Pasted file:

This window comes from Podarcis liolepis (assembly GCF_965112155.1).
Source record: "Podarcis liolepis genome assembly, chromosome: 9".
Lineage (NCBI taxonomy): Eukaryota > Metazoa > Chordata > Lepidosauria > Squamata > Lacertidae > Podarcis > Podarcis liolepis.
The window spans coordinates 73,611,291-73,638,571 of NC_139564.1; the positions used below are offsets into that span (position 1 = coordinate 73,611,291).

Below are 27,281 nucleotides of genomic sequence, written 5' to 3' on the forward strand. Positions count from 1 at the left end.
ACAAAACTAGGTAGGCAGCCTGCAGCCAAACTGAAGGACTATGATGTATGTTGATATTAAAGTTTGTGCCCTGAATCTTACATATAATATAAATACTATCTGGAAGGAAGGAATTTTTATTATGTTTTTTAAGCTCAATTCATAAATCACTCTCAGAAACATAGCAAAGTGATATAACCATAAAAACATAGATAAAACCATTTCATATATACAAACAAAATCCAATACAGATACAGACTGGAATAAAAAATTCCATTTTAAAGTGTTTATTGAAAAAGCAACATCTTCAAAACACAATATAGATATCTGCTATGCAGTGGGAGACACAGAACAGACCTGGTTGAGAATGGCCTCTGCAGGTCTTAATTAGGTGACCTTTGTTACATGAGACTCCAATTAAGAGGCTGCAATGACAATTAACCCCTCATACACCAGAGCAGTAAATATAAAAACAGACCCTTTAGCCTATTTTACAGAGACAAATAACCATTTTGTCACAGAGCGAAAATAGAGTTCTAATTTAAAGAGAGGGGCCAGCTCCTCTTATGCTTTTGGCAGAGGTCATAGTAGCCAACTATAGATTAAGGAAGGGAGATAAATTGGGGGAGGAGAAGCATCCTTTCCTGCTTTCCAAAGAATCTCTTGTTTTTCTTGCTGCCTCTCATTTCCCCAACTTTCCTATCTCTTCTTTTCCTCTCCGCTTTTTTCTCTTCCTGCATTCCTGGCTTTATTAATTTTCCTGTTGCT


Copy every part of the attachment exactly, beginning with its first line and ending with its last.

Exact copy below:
This window comes from Podarcis liolepis (assembly GCF_965112155.1).
Source record: "Podarcis liolepis genome assembly, chromosome: 9".
Lineage (NCBI taxonomy): Eukaryota > Metazoa > Chordata > Lepidosauria > Squamata > Lacertidae > Podarcis > Podarcis liolepis.
The window spans coordinates 73,611,291-73,638,571 of NC_139564.1; the positions used below are offsets into that span (position 1 = coordinate 73,611,291).

Below are 27,281 nucleotides of genomic sequence, written 5' to 3' on the forward strand. Positions count from 1 at the left end.
ACAAAACTAGGTAGGCAGCCTGCAGCCAAACTGAAGGACTATGATGTATGTTGATATTAAAGTTTGTGCCCTGAATCTTACATATAATATAAATACTATCTGGAAGGAAGGAATTTTTATTATGTTTTTTAAGCTCAATTCATAAATCACTCTCAGAAACATAGCAAAGTGATATAACCATAAAAACATAGATAAAACCATTTCATATATACAAACAAAATCCAATACAGATACAGACTGGAATAAAAAATTCCATTTTAAAGTGTTTATTGAAAAAGCAACATCTTCAAAACACAATATAGATATCTGCTATGCAGTGGGAGACACAGAACAGACCTGGTTGAGAATGGCCTCTGCAGGTCTTAATTAGGTGACCTTTGTTACATGAGACTCCAATTAAGAGGCTGCAATGACAATTAACCCCTCATACACCAGAGCAGTAAATATAAAAACAGACCCTTTAGCCTATTTTACAGAGACAAATAACCATTTTGTCACAGAGCGAAAATAGAGTTCTAATTTAAAGAGAGGGGCCAGCTCCTCTTATGCTTTTGGCAGAGGTCATAGTAGCCAACTATAGATTAAGGAAGGGAGATAAATTGGGGGAGGAGAAGCATCCTTTCCTGCTTTCCAAAGAATCTCTTGTTTTTCTTGCTGCCTCTCATTTCCCCAACTTTCCTATCTCTTCTTTTCCTCTCCGCTTTTTTCTCTTCCTGCATTCCTGGCTTTATTAATTTTCCTGTTGCT